- Move right along to transcripts! You’ll need a transcription from each podcast recording. This is what will fuel the writing that you will create out of your podcast. For transcription there are tons of options. Our recommendation is Otter.ai – for a couple of reasons; first the softwares accent recognition is better (particularly for those with accents other than American) – this makes for greater accuracy. And, second, because of its super easy user interface that you can even choose to run in the background as you record. The tool is well priced. For single podcasts, you may even be able to get away with the free version that gives you a healthy number of minutes.
- The next thing on your tech checklist is podcast hosting. Much like a website needs a host, a podcast needs one as well. There are a few options available for the new podcaster. Libsyn is the leader of the pack. More recently, Sounder.fm has become our favourite. It had brought second mover benefits, and offers a better user experience and an easier dashboard of analytics.
- While many people consider a website presence for a podcast optional, we do not. This is certainly worth finding either the bandwidth for (or the budget to outsource). Having a section on your website which has a feed from your podcast host is an excellent idea. This integration will be dictated by your website platform. Many of the small businesses we work with have WordPress custom websites. And that works great. The primary reason for this is that the regular publishing on your website that comes from the podcast will give you big ups on the SEO front and improve your findability.
- Your last foundational stop needs to be an email integration. Because, send an email out of some version of the content from your podcast, you must! Most businesses in the market for podcasting as an anchor content marketing play will already have some existing email marketing set up. If that’s you, then all you need to do is add an email per episode to your calendar, and draw content from your transcript! We use Emma because it has an easy drag-and-drop user interface, and offers beautiful templates that serve marketers well. It is expensive though, so we don’t recommend starting here only for your podcast. Consider it if you have a full marketing calendar of emails that you are looking to move to a new platform.
Want to learn how to build podcast infrastructure that pays?
And for the extra folks among us!!! Here are 2 more tools for podcasting
- We rarely recommend that podcasters self edit their recordings when you are new to podcasting. Audio and video editing are specialist crafts and can take a lot of time for beginners. However, if your team has a multimedia editing bent of mind, try a free audio editing program such as Audacity. While there is a learning curve here, it’s worth considering as a starting point.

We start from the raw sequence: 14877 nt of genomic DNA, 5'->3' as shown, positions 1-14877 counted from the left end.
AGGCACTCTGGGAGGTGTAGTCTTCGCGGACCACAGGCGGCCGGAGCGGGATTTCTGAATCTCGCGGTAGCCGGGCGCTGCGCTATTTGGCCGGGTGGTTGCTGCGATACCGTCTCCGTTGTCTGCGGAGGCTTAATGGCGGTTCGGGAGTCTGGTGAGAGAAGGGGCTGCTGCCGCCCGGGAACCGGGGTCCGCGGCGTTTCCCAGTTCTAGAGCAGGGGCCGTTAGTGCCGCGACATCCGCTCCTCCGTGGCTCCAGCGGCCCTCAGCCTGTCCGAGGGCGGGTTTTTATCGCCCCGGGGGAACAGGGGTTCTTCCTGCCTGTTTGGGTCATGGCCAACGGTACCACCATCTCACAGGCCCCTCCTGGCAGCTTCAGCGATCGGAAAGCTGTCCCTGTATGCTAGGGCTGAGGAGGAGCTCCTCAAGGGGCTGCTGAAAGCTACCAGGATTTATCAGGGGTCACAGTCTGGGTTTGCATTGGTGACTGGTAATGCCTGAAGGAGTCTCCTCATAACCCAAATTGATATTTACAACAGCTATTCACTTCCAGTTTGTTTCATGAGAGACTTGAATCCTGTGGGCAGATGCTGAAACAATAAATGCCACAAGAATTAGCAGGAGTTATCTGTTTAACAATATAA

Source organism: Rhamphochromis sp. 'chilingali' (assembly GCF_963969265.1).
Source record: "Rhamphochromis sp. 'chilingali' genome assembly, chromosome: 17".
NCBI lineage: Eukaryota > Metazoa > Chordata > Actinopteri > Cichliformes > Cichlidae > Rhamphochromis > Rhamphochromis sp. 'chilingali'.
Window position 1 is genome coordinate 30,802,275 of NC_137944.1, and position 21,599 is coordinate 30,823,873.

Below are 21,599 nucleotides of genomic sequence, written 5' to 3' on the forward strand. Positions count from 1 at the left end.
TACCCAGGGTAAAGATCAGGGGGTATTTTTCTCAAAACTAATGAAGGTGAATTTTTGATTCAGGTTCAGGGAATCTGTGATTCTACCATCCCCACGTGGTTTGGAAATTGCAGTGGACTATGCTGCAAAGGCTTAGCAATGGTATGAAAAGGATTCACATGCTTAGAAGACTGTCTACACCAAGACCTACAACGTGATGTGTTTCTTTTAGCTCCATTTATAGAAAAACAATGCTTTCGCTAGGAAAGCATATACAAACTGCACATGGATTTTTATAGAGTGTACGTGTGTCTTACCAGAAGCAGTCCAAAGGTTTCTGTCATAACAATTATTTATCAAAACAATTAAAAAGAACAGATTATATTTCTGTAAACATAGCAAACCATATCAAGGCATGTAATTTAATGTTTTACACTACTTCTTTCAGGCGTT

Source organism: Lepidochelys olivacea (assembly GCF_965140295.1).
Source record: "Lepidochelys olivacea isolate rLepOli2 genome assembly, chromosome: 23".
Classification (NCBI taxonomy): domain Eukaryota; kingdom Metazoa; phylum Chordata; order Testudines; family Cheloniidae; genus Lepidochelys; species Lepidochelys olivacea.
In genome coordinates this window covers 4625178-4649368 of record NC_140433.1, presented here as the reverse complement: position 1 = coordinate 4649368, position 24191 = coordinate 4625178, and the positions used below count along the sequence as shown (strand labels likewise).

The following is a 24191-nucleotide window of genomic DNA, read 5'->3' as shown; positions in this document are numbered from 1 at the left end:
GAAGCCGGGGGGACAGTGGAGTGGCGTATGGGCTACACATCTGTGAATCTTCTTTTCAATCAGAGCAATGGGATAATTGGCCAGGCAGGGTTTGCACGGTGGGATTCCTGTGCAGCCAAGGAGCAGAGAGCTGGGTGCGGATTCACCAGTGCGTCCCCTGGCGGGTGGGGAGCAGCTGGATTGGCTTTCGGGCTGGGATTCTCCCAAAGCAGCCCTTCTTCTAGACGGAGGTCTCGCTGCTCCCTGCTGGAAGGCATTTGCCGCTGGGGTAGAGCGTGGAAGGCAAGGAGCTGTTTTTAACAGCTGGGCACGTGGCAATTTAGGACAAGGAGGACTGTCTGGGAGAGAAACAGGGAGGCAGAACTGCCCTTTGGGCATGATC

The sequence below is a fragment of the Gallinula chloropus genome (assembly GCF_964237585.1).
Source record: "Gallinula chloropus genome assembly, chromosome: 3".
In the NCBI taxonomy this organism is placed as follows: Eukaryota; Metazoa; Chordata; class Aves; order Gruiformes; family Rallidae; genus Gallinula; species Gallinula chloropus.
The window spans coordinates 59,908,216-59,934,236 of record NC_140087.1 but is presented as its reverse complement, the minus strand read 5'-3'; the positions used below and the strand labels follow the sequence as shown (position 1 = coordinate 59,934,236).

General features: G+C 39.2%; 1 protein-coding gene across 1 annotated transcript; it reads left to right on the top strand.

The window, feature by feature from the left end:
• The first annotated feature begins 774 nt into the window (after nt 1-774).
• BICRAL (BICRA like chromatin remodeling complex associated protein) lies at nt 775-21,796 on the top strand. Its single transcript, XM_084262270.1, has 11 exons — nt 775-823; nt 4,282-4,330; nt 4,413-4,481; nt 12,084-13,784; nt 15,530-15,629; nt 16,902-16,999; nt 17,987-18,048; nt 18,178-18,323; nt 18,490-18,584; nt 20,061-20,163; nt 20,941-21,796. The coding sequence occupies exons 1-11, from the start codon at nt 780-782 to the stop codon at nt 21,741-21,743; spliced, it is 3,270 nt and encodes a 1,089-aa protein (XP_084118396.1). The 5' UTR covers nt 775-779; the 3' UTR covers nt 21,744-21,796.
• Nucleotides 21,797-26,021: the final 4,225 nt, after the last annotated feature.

- If you’re self editing sounds, you will want to also think about video. One easy video editing option is Headliner. It can pull a podcast episode from Libsyn, and now Spotify, and offers a somewhat easy DIY video editing tool with captions as well. It does cost about $10 a month. Many podcast videos you see on LinkedIn with the title band at the top and the custom captions at the bottom are created with tools like Headliner. Caution, it can take time, so this is rarely a job for the host.
Creating and promoting your podcast has never been simpler than it is post-pandy There’s a wide range of cutting-edge platforms and tools available. The 10 up top is an all-encompassing suite that will set you up, and keep you going well beyond your first year in podcasting.
Looking for a more detailed podcasting resource?
My name is Susan Diaz and I co-host 2 podcasts, The 4am Report, a top 25 ‘Canadian marketing podcast’, ranked just below marketing demigod Neil Patel. And ABCDEI, an inclusion podcast that is focussed on unlearning bias, one alphabet at a time; a top 5% podcast, globally!
We’ve leveraged the success of these podcasts, as well as the podcasts we deliver for top brands as a podcast agency (c+p digital), spanning B2B across finance, future of work, marketing, and tech, to bring you the 101 primer on launching and running a ‘top 25’ podcast in your industry.
Building podcast infrastructure that pays is available on-demand! It’s full of easy podcast wisdom, frameworks, checklists, workflows and tool suggestions that will serve you if podcasting FOR YOUR BUSINESS is on your plan.